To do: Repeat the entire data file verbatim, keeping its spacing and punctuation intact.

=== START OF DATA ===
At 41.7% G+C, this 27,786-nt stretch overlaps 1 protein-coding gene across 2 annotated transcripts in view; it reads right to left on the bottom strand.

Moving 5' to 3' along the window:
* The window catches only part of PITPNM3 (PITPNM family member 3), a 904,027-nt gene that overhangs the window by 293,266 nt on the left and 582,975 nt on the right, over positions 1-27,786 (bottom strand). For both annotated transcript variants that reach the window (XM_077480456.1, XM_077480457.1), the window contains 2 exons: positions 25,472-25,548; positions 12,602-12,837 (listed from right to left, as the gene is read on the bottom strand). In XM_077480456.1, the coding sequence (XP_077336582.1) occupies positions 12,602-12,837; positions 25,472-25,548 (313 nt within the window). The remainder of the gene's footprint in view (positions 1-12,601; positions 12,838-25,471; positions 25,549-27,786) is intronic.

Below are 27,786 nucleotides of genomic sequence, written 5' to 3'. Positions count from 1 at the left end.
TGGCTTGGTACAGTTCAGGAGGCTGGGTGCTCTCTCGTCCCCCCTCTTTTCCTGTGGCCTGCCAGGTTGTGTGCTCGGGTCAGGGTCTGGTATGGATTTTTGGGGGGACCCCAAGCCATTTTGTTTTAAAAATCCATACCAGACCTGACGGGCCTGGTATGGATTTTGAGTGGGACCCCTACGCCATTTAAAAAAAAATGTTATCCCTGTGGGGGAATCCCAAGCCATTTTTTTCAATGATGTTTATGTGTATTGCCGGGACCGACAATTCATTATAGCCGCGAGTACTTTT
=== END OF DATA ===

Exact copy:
At 41.7% G+C, this 27,786-nt stretch overlaps 1 protein-coding gene across 2 annotated transcripts in view; it reads right to left on the bottom strand.

Moving 5' to 3' along the window:
* The window catches only part of PITPNM3 (PITPNM family member 3), a 904,027-nt gene that overhangs the window by 293,266 nt on the left and 582,975 nt on the right, over positions 1-27,786 (bottom strand). For both annotated transcript variants that reach the window (XM_077480456.1, XM_077480457.1), the window contains 2 exons: positions 25,472-25,548; positions 12,602-12,837 (listed from right to left, as the gene is read on the bottom strand). In XM_077480456.1, the coding sequence (XP_077336582.1) occupies positions 12,602-12,837; positions 25,472-25,548 (313 nt within the window). The remainder of the gene's footprint in view (positions 1-12,601; positions 12,838-25,471; positions 25,549-27,786) is intronic.

Below are 27,786 nucleotides of genomic sequence, written 5' to 3'. Positions count from 1 at the left end.
TGGCTTGGTACAGTTCAGGAGGCTGGGTGCTCTCTCGTCCCCCCTCTTTTCCTGTGGCCTGCCAGGTTGTGTGCTCGGGTCAGGGTCTGGTATGGATTTTTGGGGGGACCCCAAGCCATTTTGTTTTAAAAATCCATACCAGACCTGACGGGCCTGGTATGGATTTTGAGTGGGACCCCTACGCCATTTAAAAAAAAATGTTATCCCTGTGGGGGAATCCCAAGCCATTTTTTTCAATGATGTTTATGTGTATTGCCGGGACCGACAATTCATTATAGCCGCGAGTACTTTT